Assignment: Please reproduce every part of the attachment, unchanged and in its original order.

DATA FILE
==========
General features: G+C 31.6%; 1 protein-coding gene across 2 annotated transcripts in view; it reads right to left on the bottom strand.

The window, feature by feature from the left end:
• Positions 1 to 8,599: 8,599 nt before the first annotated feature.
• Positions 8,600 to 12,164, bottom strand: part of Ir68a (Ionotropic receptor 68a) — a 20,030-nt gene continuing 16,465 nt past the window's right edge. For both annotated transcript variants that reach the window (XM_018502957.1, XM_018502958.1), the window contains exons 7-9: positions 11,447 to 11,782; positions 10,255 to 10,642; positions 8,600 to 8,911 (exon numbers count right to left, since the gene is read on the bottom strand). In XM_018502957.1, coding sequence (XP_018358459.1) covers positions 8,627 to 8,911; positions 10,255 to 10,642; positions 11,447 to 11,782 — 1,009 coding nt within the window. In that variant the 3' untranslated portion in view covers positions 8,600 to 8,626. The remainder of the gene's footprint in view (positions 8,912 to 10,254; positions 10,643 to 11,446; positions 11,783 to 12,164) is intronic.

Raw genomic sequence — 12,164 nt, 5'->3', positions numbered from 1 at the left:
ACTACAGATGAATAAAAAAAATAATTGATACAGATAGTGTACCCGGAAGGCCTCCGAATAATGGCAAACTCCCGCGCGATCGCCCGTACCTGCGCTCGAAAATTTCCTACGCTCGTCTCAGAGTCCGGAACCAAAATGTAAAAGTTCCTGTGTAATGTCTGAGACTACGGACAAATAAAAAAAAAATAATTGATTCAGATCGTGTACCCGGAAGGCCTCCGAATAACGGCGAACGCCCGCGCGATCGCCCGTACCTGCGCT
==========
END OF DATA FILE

General features: G+C 31.6%; 1 protein-coding gene across 2 annotated transcripts in view; it reads right to left on the bottom strand.

The window, feature by feature from the left end:
• Positions 1 to 8,599: 8,599 nt before the first annotated feature.
• Positions 8,600 to 12,164, bottom strand: part of Ir68a (Ionotropic receptor 68a) — a 20,030-nt gene continuing 16,465 nt past the window's right edge. For both annotated transcript variants that reach the window (XM_018502957.1, XM_018502958.1), the window contains exons 7-9: positions 11,447 to 11,782; positions 10,255 to 10,642; positions 8,600 to 8,911 (exon numbers count right to left, since the gene is read on the bottom strand). In XM_018502957.1, coding sequence (XP_018358459.1) covers positions 8,627 to 8,911; positions 10,255 to 10,642; positions 11,447 to 11,782 — 1,009 coding nt within the window. In that variant the 3' untranslated portion in view covers positions 8,600 to 8,626. The remainder of the gene's footprint in view (positions 8,912 to 10,254; positions 10,643 to 11,446; positions 11,783 to 12,164) is intronic.

Raw genomic sequence — 12,164 nt, 5'->3', positions numbered from 1 at the left:
ACTACAGATGAATAAAAAAAATAATTGATACAGATAGTGTACCCGGAAGGCCTCCGAATAATGGCAAACTCCCGCGCGATCGCCCGTACCTGCGCTCGAAAATTTCCTACGCTCGTCTCAGAGTCCGGAACCAAAATGTAAAAGTTCCTGTGTAATGTCTGAGACTACGGACAAATAAAAAAAAAATAATTGATTCAGATCGTGTACCCGGAAGGCCTCCGAATAACGGCGAACGCCCGCGCGATCGCCCGTACCTGCGCT